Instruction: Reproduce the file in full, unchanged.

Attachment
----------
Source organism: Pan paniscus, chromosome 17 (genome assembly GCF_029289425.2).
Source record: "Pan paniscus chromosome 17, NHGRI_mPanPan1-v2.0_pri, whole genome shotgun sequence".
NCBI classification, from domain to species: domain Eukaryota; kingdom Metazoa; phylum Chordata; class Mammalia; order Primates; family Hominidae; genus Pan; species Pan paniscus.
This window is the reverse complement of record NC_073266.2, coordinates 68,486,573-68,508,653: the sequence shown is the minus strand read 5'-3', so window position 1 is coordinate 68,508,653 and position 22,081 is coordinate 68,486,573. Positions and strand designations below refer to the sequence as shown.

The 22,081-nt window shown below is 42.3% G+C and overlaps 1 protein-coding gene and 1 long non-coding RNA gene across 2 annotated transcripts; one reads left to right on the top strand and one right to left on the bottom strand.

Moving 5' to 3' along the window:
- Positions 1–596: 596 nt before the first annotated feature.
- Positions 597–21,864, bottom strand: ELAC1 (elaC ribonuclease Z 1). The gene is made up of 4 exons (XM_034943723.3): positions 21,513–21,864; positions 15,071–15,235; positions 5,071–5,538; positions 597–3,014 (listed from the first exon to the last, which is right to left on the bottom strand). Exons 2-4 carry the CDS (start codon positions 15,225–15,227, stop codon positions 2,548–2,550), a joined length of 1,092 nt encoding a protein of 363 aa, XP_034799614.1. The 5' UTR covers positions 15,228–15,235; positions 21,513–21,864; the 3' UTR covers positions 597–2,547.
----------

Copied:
Source organism: Pan paniscus, chromosome 17 (genome assembly GCF_029289425.2).
Source record: "Pan paniscus chromosome 17, NHGRI_mPanPan1-v2.0_pri, whole genome shotgun sequence".
NCBI classification, from domain to species: domain Eukaryota; kingdom Metazoa; phylum Chordata; class Mammalia; order Primates; family Hominidae; genus Pan; species Pan paniscus.
This window is the reverse complement of record NC_073266.2, coordinates 68,486,573-68,508,653: the sequence shown is the minus strand read 5'-3', so window position 1 is coordinate 68,508,653 and position 22,081 is coordinate 68,486,573. Positions and strand designations below refer to the sequence as shown.

The 22,081-nt window shown below is 42.3% G+C and overlaps 1 protein-coding gene and 1 long non-coding RNA gene across 2 annotated transcripts; one reads left to right on the top strand and one right to left on the bottom strand.

Moving 5' to 3' along the window:
- Positions 1–596: 596 nt before the first annotated feature.
- Positions 597–21,864, bottom strand: ELAC1 (elaC ribonuclease Z 1). The gene is made up of 4 exons (XM_034943723.3): positions 21,513–21,864; positions 15,071–15,235; positions 5,071–5,538; positions 597–3,014 (listed from the first exon to the last, which is right to left on the bottom strand). Exons 2-4 carry the CDS (start codon positions 15,225–15,227, stop codon positions 2,548–2,550), a joined length of 1,092 nt encoding a protein of 363 aa, XP_034799614.1. The 5' UTR covers positions 15,228–15,235; positions 21,513–21,864; the 3' UTR covers positions 597–2,547.